Some people cringe at the mere word "budget." It's difficult enough to keep yourself in line by carefully planning and restricting your spending. It requires setting aside some time and cultivating a good deal of self-discipline. Add a family to take care of, and budgeting gets all the more complicated.
Parents know it all too well. Wherever kids see new products, whether on TV or in the store, chances are they'll ask for things. In today's commercialized society, it's more difficult than ever to foster financial discipline in your children. How can you encourage them to be happy with what they have when they're constantly barraged with cool new things to get? And, most importantly, how do you plan your expenses while keeping plenty of food on the family table and clothes on everyone's backs?
Fortunately, there are budgeting tips that might help you keep you and your family in line without having to sink into debt.
Of course, there's no avoiding this time-consuming step of writing a budget. Though you may consider yourself financially savvy, chances are you can't keep all the necessary details in your head. It'll help to actually sit down and track your money.
You'll need to record your income and expenses over the past few months. To get an accurate assessment, gather your bank statements, paycheck stubs and bills. If you use online banking, this might only require logging in to see exactly how much money comes and goes. Ideally, start collecting your detailed receipts ahead of time. The more detailed you're able to get, the better you'll be able to assess where your money goes.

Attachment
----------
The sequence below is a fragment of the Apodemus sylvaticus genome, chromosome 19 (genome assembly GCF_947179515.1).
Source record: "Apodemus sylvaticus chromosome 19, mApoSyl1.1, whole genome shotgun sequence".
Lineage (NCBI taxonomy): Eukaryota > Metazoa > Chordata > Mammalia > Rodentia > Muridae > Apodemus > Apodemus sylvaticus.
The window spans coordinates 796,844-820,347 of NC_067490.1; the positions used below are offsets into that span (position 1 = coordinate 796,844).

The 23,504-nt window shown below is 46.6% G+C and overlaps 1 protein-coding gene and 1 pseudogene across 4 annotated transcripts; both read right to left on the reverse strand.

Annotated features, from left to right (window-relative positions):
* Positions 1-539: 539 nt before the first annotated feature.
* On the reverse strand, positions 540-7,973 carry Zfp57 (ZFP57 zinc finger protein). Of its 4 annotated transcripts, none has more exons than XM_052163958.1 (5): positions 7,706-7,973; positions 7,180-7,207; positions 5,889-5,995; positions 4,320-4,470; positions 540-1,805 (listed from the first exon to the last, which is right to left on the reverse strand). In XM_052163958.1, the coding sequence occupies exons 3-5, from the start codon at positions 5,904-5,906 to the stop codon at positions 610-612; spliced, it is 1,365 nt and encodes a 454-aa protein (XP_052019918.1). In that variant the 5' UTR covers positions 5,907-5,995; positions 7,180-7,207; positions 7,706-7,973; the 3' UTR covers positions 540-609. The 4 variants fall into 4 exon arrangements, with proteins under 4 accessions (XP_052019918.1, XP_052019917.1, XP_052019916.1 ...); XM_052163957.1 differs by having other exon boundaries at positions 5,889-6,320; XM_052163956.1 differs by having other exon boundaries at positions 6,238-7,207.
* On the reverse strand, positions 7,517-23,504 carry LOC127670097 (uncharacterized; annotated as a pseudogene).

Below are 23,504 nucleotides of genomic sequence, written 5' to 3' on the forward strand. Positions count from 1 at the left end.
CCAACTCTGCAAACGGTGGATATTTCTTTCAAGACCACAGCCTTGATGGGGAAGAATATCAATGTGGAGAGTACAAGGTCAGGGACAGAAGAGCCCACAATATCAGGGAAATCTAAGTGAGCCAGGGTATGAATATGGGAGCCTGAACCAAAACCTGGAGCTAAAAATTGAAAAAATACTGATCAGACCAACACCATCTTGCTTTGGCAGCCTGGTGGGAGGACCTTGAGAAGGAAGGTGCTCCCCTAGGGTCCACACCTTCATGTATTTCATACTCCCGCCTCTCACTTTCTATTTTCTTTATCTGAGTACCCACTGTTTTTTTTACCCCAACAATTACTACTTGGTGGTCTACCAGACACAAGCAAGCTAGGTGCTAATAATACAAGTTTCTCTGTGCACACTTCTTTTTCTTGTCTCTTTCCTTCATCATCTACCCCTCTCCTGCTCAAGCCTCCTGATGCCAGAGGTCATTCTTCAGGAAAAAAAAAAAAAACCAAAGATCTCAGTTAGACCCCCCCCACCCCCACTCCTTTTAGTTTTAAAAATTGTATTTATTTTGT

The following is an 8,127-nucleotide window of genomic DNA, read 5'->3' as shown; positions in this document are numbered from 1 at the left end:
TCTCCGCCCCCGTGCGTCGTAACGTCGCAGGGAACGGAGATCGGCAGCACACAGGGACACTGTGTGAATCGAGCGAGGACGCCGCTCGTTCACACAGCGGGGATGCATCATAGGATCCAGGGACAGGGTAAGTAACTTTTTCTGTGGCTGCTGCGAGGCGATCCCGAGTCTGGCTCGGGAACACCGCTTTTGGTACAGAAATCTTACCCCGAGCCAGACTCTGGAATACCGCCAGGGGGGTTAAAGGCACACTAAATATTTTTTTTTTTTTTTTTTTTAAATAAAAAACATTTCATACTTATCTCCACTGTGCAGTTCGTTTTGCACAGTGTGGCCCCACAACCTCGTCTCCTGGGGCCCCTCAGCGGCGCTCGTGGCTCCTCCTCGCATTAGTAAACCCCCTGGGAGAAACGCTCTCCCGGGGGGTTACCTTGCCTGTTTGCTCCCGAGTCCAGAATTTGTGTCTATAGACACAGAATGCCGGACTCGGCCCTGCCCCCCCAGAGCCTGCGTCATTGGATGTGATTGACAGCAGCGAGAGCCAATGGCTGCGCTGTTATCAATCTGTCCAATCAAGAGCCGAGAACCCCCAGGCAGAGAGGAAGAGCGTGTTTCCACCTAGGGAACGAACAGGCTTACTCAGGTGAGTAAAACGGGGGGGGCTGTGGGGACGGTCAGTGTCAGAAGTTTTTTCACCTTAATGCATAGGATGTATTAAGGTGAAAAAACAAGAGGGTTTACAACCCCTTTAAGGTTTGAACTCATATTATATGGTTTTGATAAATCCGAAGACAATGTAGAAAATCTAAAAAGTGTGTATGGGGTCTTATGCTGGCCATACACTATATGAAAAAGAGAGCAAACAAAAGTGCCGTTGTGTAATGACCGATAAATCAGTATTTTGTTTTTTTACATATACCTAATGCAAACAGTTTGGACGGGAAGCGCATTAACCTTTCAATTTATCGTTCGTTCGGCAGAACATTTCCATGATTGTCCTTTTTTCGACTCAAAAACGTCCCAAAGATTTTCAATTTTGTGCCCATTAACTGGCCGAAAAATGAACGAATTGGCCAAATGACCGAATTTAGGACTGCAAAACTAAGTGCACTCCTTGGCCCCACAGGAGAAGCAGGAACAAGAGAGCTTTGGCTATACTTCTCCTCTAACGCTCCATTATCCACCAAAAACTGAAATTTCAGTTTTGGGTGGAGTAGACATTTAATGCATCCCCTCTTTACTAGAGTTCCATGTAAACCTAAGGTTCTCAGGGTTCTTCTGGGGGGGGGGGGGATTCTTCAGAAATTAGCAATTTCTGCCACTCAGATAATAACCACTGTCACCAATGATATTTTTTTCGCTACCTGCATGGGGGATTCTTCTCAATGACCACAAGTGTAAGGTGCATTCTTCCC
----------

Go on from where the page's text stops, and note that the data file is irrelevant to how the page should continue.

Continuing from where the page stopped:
Income for salaried workers is steady and easy to record and predict. But others who work hourly or whose income fluctuates will have to take more general estimates and plan for changes in their budget from month to month. Likewise, expenses can be fixed and always the same amount (like a monthly Internet bill), or unfixed and fluctuate based on the season or month (like energy and gas bills, or groceries).
Finally, categorize and sum up both your income and expenses on a monthly basis. This will allow you to visualize your monthly financial activity easily.
The next step in writing a budget for a family is to draw some hard lines between what the family needs and what it merely wants. This isn't as easy as it might seem, and each family will have to decide this on its own. Take food, which is in itself a necessity. But what kind of diet is the family willing to settle for -- especially when it might mean sacrificing what's considered the healthiest options? The first step is, of course, to eliminate unhealthy food items. But after that, it might be difficult to juggle the health benefits versus the price.
Even clothes can be a judgment call. Working adults might require a polished wardrobe for their career needs. And most parents don't want to make their children uncomfortable by sending them to school wearing old or tattered clothes.